Night Of The Jabberwock (1951) by Frederic Brown Pbk, William Morrow & Co.
I am disconcertingly behind in my book reviews for 2010. The further I fall back the less I am inclined to try catching up. The plan now is to post short blurbs most likely credited to other sources with a short afterword containing my thoughts. I hope, once caught up, to reload on my own reviews. On to Night of the Jabberwock:
"Nothing compares with Fredric Brown’s inimitable, hallucinatory sense of humor. Equally adept writing both sci-fi and crime fiction, his best novels often show the influence of both—nightmarish tales of the bizarre that seem too weird to be true. But, in Brown’s world, the truth is never normal, and the irrational reigns supreme. Such is the case with Night of the Jabberwock (1950), which follows a reclusive Lewis Carroll scholar making his living as a small-town newspaper editor as he takes a trip through the proverbial “rabbit hole” and winds up in the most unexpected of situations. A strange man appears at his door one night, offering him the opportunity to “raise the Jabberwock” at midnight; meanwhile, a lunatic has escaped from the local asylum; and, to add to the mayhem, big city mobsters are on their way to town, and our protagonist wants to get the full scoop. The concoction is pure Brown: a surreal voyage laden with humor and action in which the protagonist—and the reader—is always on the brink of losing their sanity. Plus—what other crime novel features such fascinating, in-depth discussions of Carroll’s literary and scientific work, or begins every chapter with an applicable quotation from the author? Certainly a one-of-a-kind book, and worth all the effort it takes to track it down."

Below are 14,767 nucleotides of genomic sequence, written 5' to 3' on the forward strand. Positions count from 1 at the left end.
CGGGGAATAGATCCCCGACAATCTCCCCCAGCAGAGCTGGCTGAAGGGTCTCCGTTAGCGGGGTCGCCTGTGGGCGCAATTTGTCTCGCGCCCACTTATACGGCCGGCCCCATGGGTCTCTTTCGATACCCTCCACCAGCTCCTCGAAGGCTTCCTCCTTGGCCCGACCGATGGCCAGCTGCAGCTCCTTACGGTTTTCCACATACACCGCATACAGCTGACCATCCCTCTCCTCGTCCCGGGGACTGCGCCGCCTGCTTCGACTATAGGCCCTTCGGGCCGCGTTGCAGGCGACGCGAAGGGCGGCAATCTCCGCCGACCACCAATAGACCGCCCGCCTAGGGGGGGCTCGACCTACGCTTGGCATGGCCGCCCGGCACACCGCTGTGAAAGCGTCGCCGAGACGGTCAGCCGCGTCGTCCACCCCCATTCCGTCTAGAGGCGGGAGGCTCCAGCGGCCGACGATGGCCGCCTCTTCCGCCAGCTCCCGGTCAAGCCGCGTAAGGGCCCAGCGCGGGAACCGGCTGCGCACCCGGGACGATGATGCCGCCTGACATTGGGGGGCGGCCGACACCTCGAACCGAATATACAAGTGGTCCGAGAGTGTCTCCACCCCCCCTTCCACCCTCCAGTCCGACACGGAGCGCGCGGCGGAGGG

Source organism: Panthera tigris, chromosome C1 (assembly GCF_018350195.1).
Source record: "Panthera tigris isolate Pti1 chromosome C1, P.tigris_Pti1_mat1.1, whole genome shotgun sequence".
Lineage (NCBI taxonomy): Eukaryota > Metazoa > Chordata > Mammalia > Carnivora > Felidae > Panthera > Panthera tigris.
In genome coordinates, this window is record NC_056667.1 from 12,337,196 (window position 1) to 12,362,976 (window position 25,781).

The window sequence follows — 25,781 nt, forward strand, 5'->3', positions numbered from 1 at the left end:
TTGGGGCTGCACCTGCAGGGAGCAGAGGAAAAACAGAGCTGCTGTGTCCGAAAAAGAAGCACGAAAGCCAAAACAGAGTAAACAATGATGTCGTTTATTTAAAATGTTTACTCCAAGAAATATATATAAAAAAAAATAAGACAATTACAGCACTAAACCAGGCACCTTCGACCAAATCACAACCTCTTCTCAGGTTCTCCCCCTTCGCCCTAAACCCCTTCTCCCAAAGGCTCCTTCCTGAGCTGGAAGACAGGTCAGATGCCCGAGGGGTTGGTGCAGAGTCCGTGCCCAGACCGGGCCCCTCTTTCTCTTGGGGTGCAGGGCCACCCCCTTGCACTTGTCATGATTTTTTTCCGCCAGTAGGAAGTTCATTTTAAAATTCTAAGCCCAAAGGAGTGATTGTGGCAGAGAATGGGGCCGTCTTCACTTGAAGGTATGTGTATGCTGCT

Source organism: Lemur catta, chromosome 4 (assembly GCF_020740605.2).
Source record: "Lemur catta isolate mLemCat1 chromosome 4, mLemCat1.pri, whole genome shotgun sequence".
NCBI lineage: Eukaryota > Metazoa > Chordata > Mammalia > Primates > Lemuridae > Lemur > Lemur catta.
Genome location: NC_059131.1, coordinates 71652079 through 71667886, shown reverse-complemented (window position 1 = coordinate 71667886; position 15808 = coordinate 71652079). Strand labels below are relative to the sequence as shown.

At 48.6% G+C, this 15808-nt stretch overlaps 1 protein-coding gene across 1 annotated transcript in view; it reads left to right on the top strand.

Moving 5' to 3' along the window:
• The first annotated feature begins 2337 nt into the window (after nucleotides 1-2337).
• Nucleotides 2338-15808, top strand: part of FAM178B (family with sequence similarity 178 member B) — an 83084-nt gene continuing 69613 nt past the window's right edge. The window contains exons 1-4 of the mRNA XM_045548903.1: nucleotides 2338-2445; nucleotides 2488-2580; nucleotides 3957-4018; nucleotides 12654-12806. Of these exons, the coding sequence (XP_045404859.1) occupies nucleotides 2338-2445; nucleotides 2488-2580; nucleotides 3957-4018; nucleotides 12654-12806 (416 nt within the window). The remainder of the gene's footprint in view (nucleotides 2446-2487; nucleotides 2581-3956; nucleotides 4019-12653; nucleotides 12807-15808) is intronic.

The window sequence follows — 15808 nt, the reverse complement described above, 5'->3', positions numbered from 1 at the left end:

- Cullen Gallagher in pattinase
I felt like the novel was a bit overly plotted and my unfamiliarity with the Alice story didn't help me. Nevertheless, there were some taught mystery and thriller elements that showed what a fine writer FB was.